Workshops help small businesses reach customers using GPS technology
January 10, 2011
Small, rural businesses, such as artisans, “mom and pop” restaurants, and agritourism operators, face many challenges when it comes to marketing and advertising their products and services. Recent technological advances in location and place-based services, made possible through the integration tools such as GPS devices and online mapping and database services, offer small businesses innovative ways to reach potential customers.
Virginia Cooperative Extension and the Virginia Geospatial Extension Program, based in Virginia Tech’s College of Natural Resources and Environment, are offering two workshops to help small businesses use technology to reach out to customers.
The half-day workshops will both take place on Jan. 18 in the Alderman Electronic Classroom at the Alderman Library on the University of Virginia campus. Participants may attend either one or both sessions.
Roadside Advertising in a Digital Age walks business owners through the process of registering their businesses on multiple national business databases, which are utilized by a variety of GPS and smartphone applications, such as TomTom, Garmin, iPhone, and Blackberry. Participants in this hands-on workshop, conducted in a state-of-the-art computer lab, will also learn how to leverage free online tools to support their Internet marketing efforts. The workshop will take place from 9 a.m. to noon; the cost is $40.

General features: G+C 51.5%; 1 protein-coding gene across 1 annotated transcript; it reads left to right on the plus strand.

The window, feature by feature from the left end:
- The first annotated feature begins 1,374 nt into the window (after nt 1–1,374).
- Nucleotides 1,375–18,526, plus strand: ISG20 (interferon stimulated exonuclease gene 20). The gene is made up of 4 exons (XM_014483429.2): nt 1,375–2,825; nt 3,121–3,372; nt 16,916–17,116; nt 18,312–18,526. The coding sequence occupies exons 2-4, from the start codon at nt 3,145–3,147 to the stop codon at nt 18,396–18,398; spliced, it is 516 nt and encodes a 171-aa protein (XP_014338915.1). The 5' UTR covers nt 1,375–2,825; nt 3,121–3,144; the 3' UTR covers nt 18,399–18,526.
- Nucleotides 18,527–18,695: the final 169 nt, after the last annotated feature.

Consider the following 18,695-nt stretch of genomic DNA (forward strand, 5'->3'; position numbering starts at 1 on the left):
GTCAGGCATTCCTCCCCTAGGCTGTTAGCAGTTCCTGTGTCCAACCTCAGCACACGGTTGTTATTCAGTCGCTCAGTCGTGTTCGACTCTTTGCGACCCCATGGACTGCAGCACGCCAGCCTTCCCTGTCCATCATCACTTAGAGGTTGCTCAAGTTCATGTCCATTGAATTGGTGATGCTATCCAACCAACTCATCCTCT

In Making Maps the Google Way, participants will explore the basics of Google Earth and Google Maps to learn how to make these tools work for their community or business, with a special focus on creating maps to share with others. The techniques learned in this workshop will benefit not only small business owners, but also local government officials, economic development groups, natural resource managers, community and nonprofit groups, and others. The workshop will take place from 1 to 4 p.m.; the cost is $40.